Why is the State of Hawaii not providing to the growers of its geographically identified agricultural crops (honey, tea, macadamia nuts, Maui onions, coffee) the types of protections that Georgia provides for Vidalia onion growers, Idaho provides for its potato growers, California provides for Napa and Sonoma grape growers, and Vermont provides to its Maple sugar producers?
 –Submitted by the Branding Committee


 Bees,Fish,& Cat Susceptibility to Pyrethrin
 
The following factsheet about the pesticide Pyrethrin was composed by the Journal of Pesticide Reform. It details the potential risks of using this insecticide.
 http://www.pesticide.org/get-the-facts/pesticide-factsheets/factsheets/pyrethrinspyrethrum
 
  The Pyronil label provides directions for use and precautions for using pyronyl:  http://www.fightthebite.net/download/labels/pyronyl.pdf
 Beneficials: squarenecked grain beetles / predator beetles are cited on page 6 under Stored Product Insects
 –Submitted by Kally Goschke


500 Kona Coffee Trees Planted as Part of Reforestation Efforts

PHOTO: Miss Kona Coffee, Ariel Enriquez
(Reprinted from May 21, 2015 Hawaii Tribune Herald)

   The Hawaiian Legacy Reforestation Initiative along with the Kona Coffee and Tea Co., Miss Kona Coffee, Miss Aloha Hawaii and many others from the Kona coffee industry planted 500 keiki coffee trees May 15 on the slope of Mauna Kea.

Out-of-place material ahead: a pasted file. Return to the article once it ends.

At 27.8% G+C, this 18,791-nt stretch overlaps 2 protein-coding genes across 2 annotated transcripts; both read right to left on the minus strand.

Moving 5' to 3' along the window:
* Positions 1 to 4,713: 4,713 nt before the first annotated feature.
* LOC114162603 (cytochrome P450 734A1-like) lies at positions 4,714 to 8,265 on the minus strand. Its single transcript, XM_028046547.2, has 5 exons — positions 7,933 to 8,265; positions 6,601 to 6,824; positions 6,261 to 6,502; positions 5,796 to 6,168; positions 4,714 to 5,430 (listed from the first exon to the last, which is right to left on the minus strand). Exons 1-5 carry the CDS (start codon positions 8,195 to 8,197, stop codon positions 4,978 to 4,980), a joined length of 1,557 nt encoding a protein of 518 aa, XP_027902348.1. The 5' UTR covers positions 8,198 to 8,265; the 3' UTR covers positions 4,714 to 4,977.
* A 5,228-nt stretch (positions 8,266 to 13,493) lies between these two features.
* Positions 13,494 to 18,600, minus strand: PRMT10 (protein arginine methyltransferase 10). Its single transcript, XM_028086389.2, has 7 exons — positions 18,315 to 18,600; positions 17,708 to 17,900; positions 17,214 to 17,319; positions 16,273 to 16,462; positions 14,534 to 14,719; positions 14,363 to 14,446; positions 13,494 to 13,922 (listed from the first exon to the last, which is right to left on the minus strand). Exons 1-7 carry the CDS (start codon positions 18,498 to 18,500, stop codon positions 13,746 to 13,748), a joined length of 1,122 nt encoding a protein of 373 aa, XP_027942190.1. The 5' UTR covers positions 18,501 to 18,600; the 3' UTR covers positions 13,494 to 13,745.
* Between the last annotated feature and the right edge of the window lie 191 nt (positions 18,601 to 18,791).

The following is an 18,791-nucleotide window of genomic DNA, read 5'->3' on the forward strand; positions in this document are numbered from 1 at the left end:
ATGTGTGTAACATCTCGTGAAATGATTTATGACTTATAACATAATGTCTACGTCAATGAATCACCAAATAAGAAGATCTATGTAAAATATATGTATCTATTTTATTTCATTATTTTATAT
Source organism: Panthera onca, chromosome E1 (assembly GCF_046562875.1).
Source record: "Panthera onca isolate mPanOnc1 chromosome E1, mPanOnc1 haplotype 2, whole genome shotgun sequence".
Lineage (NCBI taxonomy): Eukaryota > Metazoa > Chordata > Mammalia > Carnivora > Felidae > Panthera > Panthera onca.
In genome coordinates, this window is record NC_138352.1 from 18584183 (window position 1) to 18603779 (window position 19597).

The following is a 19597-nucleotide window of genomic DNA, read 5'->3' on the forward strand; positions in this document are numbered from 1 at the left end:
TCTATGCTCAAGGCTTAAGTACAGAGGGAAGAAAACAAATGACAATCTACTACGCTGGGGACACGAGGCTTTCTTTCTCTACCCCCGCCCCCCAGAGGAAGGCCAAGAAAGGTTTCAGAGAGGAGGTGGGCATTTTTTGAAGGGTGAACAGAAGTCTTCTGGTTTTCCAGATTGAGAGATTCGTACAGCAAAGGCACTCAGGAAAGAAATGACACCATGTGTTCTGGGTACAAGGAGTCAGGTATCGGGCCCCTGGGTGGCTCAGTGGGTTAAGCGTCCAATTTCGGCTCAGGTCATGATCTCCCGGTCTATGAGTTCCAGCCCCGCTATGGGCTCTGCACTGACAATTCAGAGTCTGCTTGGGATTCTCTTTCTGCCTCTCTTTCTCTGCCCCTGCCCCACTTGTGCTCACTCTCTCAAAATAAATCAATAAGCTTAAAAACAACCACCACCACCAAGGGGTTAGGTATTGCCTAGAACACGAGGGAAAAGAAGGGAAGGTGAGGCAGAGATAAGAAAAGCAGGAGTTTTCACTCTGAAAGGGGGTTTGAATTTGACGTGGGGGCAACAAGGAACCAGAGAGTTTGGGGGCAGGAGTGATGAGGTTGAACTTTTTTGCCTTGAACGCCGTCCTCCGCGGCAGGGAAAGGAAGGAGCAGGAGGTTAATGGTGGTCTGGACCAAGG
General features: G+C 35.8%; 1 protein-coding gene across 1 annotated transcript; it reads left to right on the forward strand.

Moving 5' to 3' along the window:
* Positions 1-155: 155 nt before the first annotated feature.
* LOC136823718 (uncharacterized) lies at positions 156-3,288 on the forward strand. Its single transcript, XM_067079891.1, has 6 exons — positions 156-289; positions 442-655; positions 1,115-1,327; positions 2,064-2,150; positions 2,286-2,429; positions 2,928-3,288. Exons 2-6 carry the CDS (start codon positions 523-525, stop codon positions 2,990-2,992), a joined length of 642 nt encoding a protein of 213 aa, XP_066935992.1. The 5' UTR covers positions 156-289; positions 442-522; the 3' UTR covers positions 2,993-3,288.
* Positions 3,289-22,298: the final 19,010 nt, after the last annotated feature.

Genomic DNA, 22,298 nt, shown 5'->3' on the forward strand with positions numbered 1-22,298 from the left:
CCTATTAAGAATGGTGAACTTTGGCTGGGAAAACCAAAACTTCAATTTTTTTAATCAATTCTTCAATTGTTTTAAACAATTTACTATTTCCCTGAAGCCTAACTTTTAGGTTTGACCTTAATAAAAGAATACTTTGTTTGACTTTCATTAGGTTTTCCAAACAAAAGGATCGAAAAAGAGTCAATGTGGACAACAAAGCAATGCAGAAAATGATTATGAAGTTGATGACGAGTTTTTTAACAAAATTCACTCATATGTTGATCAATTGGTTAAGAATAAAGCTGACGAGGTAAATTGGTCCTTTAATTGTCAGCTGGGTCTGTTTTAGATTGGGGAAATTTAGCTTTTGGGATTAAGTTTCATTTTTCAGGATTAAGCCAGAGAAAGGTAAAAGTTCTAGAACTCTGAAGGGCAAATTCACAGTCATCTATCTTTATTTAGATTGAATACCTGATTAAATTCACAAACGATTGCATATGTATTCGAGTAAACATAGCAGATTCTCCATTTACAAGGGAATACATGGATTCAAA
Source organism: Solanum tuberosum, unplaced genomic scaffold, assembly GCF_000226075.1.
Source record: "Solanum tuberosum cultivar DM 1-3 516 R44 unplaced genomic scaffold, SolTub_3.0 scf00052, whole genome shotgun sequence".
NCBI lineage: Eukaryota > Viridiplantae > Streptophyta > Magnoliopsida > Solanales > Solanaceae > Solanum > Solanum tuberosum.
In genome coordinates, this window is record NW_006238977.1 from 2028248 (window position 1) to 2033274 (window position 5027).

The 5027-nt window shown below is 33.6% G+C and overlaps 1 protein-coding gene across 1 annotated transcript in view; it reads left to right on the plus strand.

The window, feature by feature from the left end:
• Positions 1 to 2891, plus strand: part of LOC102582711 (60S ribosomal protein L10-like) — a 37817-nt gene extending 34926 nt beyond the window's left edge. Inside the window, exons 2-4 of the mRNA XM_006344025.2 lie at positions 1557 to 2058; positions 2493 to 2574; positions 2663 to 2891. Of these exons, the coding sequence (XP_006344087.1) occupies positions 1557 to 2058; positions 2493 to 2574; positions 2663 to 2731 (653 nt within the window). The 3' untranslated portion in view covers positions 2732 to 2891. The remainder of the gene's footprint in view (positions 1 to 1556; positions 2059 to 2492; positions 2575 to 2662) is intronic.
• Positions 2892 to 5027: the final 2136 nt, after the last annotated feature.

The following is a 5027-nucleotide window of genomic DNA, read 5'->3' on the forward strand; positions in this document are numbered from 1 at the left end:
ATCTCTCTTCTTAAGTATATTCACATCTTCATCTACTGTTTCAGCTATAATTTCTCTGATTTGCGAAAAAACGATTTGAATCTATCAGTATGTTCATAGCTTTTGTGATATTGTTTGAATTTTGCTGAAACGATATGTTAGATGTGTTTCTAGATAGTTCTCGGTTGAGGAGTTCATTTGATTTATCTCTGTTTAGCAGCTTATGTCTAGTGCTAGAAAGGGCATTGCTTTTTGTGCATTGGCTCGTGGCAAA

The Kona Coffee and Tea Co. formed an alliance with the Hawaiian Legacy Reforestation Initiative to plant the coffee trees on a historic site which was once a majestic koa forest and the personal property of King Kamehameha I.
   It is the intent of the HLRI to return this tropical forest to its former glory. KCTC hopes to perpetuate the growth of coffee with the addition of the coffee trees to this new way of sustainable reforestation.
   “Our mission is to not only restore Hawaii’s endemic forests, but to provide landowners with real world revenue-producing solutions that support the forest as well as the families who care for them,” said Jeffrey A Dunster, HLRI executive director. “Our association with KCTC was established to create a working model of food forest innovation where coffee can be an integral component and provide additional revenue streams for forest owners.”
   “This is a truly exciting venture for us as a company and as stewards of the aina,” said Malia Bolton, chief operating officer of KCTC.
The Kona Coffee and Tea Co., founded by owners Jan and Dan Bolton in 1997, is a family-run company that prides itself on the “farm to cup experience.”
–Submitted by Christine Coleman



 
10 Smart uses for Used Coffee Grounds
(Reprinted from The 2015 Farmers’ Almanac)
Before you empty the coffee pot’s grounds into the trash, consider these ten household uses for them!

  1. As an exfoliant. The rough texture of the coffee grounds can be used on your skin as a scrub.